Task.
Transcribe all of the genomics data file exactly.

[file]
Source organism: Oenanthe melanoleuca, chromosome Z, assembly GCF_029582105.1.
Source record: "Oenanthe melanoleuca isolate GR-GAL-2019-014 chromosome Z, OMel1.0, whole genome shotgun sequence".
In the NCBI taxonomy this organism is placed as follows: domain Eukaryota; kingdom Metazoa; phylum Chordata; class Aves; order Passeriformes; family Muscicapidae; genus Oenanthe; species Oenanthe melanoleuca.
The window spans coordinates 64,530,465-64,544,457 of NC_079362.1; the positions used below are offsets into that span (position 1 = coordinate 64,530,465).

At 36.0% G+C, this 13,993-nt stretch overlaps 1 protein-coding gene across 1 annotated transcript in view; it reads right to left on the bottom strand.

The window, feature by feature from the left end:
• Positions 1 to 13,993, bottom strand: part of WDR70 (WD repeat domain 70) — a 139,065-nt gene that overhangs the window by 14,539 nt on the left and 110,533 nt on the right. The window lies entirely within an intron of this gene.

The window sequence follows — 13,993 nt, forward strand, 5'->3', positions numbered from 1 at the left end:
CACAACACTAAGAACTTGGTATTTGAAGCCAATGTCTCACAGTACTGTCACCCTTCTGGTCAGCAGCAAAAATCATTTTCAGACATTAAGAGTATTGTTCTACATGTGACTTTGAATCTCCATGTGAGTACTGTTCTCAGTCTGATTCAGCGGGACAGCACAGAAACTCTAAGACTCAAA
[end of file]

Source organism: Oenanthe melanoleuca, chromosome Z, assembly GCF_029582105.1.
Source record: "Oenanthe melanoleuca isolate GR-GAL-2019-014 chromosome Z, OMel1.0, whole genome shotgun sequence".
In the NCBI taxonomy this organism is placed as follows: domain Eukaryota; kingdom Metazoa; phylum Chordata; class Aves; order Passeriformes; family Muscicapidae; genus Oenanthe; species Oenanthe melanoleuca.
The window spans coordinates 64,530,465-64,544,457 of NC_079362.1; the positions used below are offsets into that span (position 1 = coordinate 64,530,465).

At 36.0% G+C, this 13,993-nt stretch overlaps 1 protein-coding gene across 1 annotated transcript in view; it reads right to left on the bottom strand.

The window, feature by feature from the left end:
• Positions 1 to 13,993, bottom strand: part of WDR70 (WD repeat domain 70) — a 139,065-nt gene that overhangs the window by 14,539 nt on the left and 110,533 nt on the right. The window lies entirely within an intron of this gene.

The window sequence follows — 13,993 nt, forward strand, 5'->3', positions numbered from 1 at the left end:
CACAACACTAAGAACTTGGTATTTGAAGCCAATGTCTCACAGTACTGTCACCCTTCTGGTCAGCAGCAAAAATCATTTTCAGACATTAAGAGTATTGTTCTACATGTGACTTTGAATCTCCATGTGAGTACTGTTCTCAGTCTGATTCAGCGGGACAGCACAGAAACTCTAAGACTCAAA